Hachiko_SeeSaw-Leaderboard-1-e1656642577423.jpg
Reviews/Fringe World Festival/Theatre

Wheels on fire

3 February 2019

Fringe World review: Tim Ferguson – A Fast Life on Wheels ·
Midar Room, State Theatre Centre, February 1 ·
Review by David Zampatti ·

It’s impossible not to feel sorry for Tim Ferguson. Not that he’d want us to. It’s also impossible not to forgive him for feeling sorry for himself. And we do.

Ferguson, of course, was the tall (unlike Paul McDermott) non-conversationalist (unlike Richard Fidler) Doug Anthony All Star whose career – or at least that part of it – was cut short by multiple sclerosis.

Now wheelchair-bound, crippled in one arm, hard of hearing, dim of sight, foggy of memory and nappied of plumbing, he’s a walking, well, a wheeling, testament to the sheer horribleness of a disease that basically lurks in the brain looking for things to attack.

Ferguson is, of course, something of an attack dog himself, and there’s some delight in watching his assault on convention – and unconvention – through the video clips from the All Stars and shows like Don’t Forget Your Toothbrush that liberally sprinkle the show.

His description of Nine network emperor Kerry Packer smothering him in a bear hug and telling him how everyone loves him (that’s how the very rich sack you, says Ferguson) was comedy gold; there was nothing funny, though, in a clip showing him interminably and painfully walking to the door with the aid of a rollator to let his helper in.

There were also some revealing anecdotes, in particular the story of his father, Tony, a celebrated war correspondent, who ventured in to Cambodia during the Vietnam War to interview journalist and accused traitor Wilfred Burchett; Ferguson Snr sent his tapes back to the ABC which, under political pressure, burned them. Don’t think ABC-bashing is a recent innovation!

Ferguson, as he tells us, has forged a new career as a motivational speaker and trainer, and he speaks with some pride about his success.

I admire his courage; I also admire his chutzpah.

I suspect he needs lots of both.

Tim Ferguson – A Fast Life on Wheels is on at the State Theatre Centre until February 3.

Pictured top: Tim Ferguson pulling out all stops.

Like what you're reading? Support Seesaw.

Author —
David Zampatti

David Zampatti has been a student politician, a band manager, the Freo Dockers’ events guy, a bar owner in California, The West Australian’s theatre critic and lots of other crazy stuff. He goes to every show he’s reviewing with the confident expectation it will be the best thing he’s ever seen.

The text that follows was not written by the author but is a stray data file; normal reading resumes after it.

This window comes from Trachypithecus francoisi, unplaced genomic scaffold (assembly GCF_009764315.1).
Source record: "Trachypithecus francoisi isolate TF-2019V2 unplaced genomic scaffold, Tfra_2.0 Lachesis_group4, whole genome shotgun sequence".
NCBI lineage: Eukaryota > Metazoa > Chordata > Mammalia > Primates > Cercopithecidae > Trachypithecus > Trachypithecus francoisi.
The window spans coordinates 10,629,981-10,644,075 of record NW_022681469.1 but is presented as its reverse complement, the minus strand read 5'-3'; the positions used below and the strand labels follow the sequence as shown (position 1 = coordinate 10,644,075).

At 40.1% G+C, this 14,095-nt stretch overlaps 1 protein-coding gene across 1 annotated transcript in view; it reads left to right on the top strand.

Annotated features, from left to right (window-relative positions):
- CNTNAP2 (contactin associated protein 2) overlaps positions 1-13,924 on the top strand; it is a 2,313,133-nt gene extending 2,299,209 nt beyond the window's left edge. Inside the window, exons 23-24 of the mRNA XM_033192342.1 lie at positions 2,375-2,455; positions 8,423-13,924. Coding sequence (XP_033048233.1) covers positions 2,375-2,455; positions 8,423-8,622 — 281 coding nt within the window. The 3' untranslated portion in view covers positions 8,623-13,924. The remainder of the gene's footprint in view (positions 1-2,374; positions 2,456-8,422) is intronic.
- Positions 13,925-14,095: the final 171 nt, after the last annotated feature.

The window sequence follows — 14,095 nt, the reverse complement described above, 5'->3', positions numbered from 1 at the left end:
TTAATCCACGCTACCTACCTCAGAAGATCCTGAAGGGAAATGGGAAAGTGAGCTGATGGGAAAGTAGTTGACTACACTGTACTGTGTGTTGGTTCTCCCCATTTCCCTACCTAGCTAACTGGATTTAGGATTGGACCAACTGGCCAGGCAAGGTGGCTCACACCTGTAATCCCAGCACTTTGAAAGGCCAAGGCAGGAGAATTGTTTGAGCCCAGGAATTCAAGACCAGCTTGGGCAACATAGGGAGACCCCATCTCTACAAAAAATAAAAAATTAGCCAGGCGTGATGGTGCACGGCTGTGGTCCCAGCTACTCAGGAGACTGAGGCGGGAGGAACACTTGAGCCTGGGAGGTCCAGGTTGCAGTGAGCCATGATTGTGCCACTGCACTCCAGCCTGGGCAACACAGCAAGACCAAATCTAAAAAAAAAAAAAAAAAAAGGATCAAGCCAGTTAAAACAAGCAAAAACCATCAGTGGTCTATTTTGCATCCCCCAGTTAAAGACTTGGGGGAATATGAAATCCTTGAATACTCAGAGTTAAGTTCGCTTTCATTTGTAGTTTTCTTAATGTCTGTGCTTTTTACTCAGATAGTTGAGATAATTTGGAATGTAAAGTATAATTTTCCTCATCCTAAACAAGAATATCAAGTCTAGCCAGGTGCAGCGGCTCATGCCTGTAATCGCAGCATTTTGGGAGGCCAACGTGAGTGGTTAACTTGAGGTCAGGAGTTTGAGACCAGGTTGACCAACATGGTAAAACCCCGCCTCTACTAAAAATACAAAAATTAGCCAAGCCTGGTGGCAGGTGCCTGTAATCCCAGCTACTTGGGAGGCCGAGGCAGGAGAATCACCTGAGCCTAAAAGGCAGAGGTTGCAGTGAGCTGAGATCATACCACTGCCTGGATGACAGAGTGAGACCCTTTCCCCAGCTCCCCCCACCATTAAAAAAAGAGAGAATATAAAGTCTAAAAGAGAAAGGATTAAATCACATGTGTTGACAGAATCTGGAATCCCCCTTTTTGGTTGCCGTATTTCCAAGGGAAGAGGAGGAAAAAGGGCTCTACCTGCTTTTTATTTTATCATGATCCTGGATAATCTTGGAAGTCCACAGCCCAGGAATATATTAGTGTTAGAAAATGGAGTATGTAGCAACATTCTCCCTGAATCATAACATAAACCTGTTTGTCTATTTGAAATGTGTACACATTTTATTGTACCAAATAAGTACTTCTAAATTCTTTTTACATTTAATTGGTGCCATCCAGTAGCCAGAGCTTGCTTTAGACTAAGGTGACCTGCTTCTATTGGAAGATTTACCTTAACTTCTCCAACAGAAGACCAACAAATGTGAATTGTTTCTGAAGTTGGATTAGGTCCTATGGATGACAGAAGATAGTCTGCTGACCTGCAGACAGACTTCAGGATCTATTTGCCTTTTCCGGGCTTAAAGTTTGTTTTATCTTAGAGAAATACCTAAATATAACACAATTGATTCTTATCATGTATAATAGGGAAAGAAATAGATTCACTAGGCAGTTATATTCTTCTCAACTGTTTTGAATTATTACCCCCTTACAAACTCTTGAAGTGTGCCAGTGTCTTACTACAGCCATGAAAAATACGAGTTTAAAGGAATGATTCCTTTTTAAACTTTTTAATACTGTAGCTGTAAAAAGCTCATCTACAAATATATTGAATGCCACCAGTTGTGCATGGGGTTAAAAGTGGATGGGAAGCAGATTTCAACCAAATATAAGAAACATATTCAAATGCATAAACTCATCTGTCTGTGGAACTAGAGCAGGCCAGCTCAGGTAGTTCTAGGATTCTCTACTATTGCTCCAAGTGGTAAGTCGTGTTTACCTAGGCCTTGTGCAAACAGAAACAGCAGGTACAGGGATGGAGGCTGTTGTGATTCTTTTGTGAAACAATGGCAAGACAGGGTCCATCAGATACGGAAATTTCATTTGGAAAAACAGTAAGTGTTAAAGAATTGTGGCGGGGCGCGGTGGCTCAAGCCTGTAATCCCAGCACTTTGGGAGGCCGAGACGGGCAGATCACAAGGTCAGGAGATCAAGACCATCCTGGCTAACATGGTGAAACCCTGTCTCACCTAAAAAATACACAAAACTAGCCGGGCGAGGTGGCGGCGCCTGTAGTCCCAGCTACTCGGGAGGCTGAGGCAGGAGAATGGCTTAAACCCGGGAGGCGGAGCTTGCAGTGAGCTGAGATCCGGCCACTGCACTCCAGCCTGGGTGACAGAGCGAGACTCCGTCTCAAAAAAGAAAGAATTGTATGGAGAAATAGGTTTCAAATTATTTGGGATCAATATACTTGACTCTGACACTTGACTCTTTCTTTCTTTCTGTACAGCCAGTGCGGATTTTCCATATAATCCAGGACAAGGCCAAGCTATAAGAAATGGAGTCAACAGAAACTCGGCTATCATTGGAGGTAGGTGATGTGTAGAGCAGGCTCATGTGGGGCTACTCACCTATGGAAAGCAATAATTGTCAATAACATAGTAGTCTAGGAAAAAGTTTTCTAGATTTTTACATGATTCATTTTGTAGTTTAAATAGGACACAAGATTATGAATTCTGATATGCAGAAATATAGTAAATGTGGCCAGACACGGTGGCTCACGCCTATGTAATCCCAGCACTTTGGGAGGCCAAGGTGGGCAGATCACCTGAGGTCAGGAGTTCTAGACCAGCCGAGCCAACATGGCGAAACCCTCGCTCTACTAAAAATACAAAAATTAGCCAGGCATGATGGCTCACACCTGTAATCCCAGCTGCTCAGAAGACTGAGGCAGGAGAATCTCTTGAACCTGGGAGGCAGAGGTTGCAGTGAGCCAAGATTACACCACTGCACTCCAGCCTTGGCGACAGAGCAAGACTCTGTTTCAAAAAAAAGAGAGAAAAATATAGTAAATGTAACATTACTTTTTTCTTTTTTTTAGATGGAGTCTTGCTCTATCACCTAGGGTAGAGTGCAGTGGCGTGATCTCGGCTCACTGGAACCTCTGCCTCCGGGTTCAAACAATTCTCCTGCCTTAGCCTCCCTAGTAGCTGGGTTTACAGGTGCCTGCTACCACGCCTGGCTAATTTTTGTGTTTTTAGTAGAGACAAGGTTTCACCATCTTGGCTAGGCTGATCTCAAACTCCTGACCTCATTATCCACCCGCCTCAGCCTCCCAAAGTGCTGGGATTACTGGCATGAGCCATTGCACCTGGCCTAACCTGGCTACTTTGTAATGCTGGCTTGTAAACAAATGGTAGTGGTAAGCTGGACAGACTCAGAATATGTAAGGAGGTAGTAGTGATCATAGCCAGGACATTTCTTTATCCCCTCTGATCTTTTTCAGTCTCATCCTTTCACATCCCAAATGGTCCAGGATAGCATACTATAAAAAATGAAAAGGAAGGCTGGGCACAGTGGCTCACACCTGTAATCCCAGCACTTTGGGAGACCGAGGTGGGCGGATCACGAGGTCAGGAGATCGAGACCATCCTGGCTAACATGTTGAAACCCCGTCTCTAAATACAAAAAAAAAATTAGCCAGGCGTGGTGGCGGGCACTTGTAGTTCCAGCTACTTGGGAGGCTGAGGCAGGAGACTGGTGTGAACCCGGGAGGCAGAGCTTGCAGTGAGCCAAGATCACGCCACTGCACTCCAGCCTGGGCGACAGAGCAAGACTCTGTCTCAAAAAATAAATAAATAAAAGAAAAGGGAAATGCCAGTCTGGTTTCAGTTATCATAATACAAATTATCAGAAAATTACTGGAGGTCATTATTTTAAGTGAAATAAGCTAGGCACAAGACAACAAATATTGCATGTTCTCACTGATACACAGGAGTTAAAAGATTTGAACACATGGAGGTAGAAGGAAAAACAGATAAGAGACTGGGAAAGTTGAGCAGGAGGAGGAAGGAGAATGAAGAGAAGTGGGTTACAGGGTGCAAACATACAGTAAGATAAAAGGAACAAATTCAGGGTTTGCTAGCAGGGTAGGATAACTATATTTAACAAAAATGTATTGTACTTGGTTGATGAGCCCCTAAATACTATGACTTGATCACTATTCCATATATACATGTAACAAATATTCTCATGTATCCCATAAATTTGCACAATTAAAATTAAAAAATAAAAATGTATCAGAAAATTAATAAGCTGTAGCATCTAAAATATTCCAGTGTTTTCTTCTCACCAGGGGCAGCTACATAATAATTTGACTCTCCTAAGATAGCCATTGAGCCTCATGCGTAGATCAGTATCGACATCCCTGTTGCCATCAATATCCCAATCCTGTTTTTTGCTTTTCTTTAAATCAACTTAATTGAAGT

Past Articles

  • Tributes to musical idols light up stage

    A cabaret veteran and opera performer bring very different interpretations of the greats of classical, jazz and pop in the second week of the Perth International Cabaret Festival, writes David Zampatti

  • Life is a cabaret festival

    From an exquisite performance by Lior to mashed up anthems of gender equality, the opening weekend of the Perth International Cabaret Festival provides plenty of reasons to come hear the music play, writes David Zampatti.

Read Next

  • KAte Miller_Heidke smiles on stage as she holds aloft a shaker and a tambourine Kate’s creativity in full flight
    Reviews

    Kate’s creativity in full flight

    7 July 2022

    Kate Miller-Heidke brings insight and joy with her long-awaited Child in Reverse tour. Bourby Webster discovers a musical genius at the peak of her powers.

    Reading time • 4 minutesMusic
  • One of the works at Lawrence Wilson Art Gallery: a stylised screen print of a woman screaming. Women artists form a powerful chorus
    Reviews

    Women artists form a powerful chorus

    5 July 2022

    Vibrating with tension and energy, ‘Sustaining the Art of Practice’ is an exhibition that amplifies the voices of women, reports Jaimi Wright.

    Reading time • 5 minutesVisual Art
  • A person in a black shirt looks down at a cardboard dog he's holding to his chest. Cardboard puppy steals hearts
    Reviews

    Cardboard puppy steals hearts

    4 July 2022

    Spare Parts Puppet Theatre’s holiday production Hachiko: The Loyal Dog moves young writer Bethany Stopher with its bewitching cardboard creations.

    Reading time • 6 minutesTheatre

Cleaver Street Studio

Cleaver Street Studio

Cleaver Street Studio